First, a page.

Bathing water quality continued to improve at swimming spots across the country in 2020, according to the Environmental Protection Agency (EPA).
The EPA’s annual report on water quality at Irish beaches and lakes found 96 per cent, or 142 out of 148, met or exceeded the European Union's minimum standards.
Water quality at 111 out of 148 swimming spots was deemed "excellent" in 2020 — an increase of four on 2019.
Good quality bathing waters are important now more than ever as more people enjoy our natural amenities
Two beaches with "poor" water quality in 2019 also improved, namely Ballyloughane Beach in Co Galway and Brook Beach in Portrane, Dublin.
Two new bathing waters were identified in 2020 and will be classified for the first time following the 2021 season — Carrigaholt and Quilty, both in Co Clare.
With the EPA only using results from the bathing season of June 1st to September 15th when assessing the quality of water, EPA director Dr Eimear Cotter called for water quality to be monitored year-round, amid growing numbers of off-season swimmers.
“The continued improvement in bathing water quality is welcome. It is also positive to see two new beaches being identified in 2020, and to see improvements at two beaches that had poor water quality previously,” Dr Cotter said.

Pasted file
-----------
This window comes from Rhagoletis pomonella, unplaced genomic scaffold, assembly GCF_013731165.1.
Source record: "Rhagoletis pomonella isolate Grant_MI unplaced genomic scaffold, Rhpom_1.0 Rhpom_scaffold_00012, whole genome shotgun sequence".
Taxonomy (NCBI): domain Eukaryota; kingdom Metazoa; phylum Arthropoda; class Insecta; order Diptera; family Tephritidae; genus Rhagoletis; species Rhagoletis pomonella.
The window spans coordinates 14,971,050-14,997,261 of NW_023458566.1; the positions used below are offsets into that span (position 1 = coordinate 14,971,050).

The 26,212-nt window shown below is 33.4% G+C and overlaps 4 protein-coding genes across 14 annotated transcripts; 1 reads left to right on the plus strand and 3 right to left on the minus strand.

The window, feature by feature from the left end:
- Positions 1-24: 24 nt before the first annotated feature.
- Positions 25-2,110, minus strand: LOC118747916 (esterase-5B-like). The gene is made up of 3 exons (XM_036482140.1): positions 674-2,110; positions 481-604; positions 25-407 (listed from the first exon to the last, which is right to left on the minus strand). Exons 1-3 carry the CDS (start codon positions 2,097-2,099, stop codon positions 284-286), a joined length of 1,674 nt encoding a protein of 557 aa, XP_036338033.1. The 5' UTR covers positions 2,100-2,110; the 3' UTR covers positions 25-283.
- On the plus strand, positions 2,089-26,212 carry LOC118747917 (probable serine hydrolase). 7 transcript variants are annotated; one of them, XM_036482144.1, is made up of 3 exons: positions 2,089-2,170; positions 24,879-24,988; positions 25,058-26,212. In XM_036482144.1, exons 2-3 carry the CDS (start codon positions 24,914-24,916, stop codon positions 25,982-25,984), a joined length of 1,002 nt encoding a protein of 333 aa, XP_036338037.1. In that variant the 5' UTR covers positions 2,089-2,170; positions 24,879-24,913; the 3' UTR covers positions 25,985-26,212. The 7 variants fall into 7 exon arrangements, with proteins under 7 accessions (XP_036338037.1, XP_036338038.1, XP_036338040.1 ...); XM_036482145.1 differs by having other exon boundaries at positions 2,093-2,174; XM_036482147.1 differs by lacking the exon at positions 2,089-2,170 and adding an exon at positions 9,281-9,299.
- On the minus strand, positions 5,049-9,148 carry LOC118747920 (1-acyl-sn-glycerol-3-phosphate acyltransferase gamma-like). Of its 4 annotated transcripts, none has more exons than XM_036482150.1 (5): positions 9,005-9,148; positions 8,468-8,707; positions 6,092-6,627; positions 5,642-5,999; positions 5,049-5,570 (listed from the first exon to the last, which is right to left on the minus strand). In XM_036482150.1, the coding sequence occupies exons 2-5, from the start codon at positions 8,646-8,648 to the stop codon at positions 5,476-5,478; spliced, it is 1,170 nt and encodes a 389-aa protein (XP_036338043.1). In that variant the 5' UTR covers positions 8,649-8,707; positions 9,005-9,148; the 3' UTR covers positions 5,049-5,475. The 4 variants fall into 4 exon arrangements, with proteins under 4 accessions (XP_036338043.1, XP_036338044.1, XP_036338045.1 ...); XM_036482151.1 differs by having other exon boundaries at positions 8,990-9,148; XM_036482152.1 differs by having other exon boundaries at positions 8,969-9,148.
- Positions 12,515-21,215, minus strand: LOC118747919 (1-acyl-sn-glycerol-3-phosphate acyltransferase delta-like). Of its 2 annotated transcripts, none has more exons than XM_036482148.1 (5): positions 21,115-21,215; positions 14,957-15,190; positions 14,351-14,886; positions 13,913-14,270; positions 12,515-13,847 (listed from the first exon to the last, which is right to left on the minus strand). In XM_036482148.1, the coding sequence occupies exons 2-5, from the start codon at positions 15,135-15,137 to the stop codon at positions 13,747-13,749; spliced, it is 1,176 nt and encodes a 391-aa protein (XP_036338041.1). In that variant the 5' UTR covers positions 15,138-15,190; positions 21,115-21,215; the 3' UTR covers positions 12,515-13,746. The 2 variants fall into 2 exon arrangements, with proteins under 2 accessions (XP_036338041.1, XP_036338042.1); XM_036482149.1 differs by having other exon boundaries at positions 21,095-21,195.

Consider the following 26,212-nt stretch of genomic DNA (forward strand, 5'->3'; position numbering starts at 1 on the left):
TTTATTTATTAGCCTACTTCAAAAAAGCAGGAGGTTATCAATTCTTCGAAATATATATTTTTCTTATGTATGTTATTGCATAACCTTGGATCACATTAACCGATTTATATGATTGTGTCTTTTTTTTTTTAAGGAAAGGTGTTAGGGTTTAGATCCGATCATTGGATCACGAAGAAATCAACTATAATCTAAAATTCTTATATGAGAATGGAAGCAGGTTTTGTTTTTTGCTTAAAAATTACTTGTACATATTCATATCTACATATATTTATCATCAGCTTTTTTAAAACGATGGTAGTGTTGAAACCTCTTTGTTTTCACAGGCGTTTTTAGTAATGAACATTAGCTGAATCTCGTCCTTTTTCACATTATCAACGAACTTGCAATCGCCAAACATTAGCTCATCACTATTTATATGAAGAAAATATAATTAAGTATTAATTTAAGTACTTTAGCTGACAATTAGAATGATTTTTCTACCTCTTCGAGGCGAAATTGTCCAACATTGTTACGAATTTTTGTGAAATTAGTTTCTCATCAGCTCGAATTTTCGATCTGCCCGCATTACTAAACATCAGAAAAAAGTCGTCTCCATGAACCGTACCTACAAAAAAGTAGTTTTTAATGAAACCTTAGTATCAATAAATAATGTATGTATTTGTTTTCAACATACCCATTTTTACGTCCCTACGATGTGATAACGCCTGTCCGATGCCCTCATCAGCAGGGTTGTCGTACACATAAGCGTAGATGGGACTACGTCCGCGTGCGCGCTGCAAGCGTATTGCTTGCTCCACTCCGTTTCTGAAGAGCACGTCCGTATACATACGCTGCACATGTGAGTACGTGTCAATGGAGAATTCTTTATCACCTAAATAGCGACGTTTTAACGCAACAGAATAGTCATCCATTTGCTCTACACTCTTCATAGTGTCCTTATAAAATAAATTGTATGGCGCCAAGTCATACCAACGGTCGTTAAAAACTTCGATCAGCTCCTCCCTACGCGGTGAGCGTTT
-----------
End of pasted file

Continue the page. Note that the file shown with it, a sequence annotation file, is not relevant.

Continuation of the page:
“Good quality bathing waters are important now more than ever as more people enjoy our natural amenities, and particularly swimming.
“With many people now swimming outside the bathing season, the EPA is calling for additional water quality monitoring at beaches where there are large numbers of year-round swimmers, and that this information is made available to the public.”
Despite the overall improvement in bathing water quality in 2020, the water at four spots was still classified as “poor” — down from five in 2019.
The EPA said local authority management plans have been put in place to address the sources of pollution at the four beaches, which are Clifden Beach in Galway; Lough Ennell in Co Westmeath; Cúas Crom in Co Kerry; and Front Strand Beach in Co Dublin.
The EPA said Clifden Beach must now be declassified as a bathing water for 2021, after its water quality was classified as “poor” for five years in a row.
57 pollution incidents were reported to EPA over the course of 2020. The most common cause of pollution incidents was discharges from urban wastewater systems.
The EPA called for Irish Water to make improvements in the operation and management of urban wastewater treatment plants and networks, where they impact on bathing waters.
It warned that pollution incidents, especially heavy rainfall washing wastewater and agricultural pollution into bathing water, can impact water quality on a short-term and localised basis.
The EPA urged swimmers to check the latest bathing water quality information at www.beaches.ie.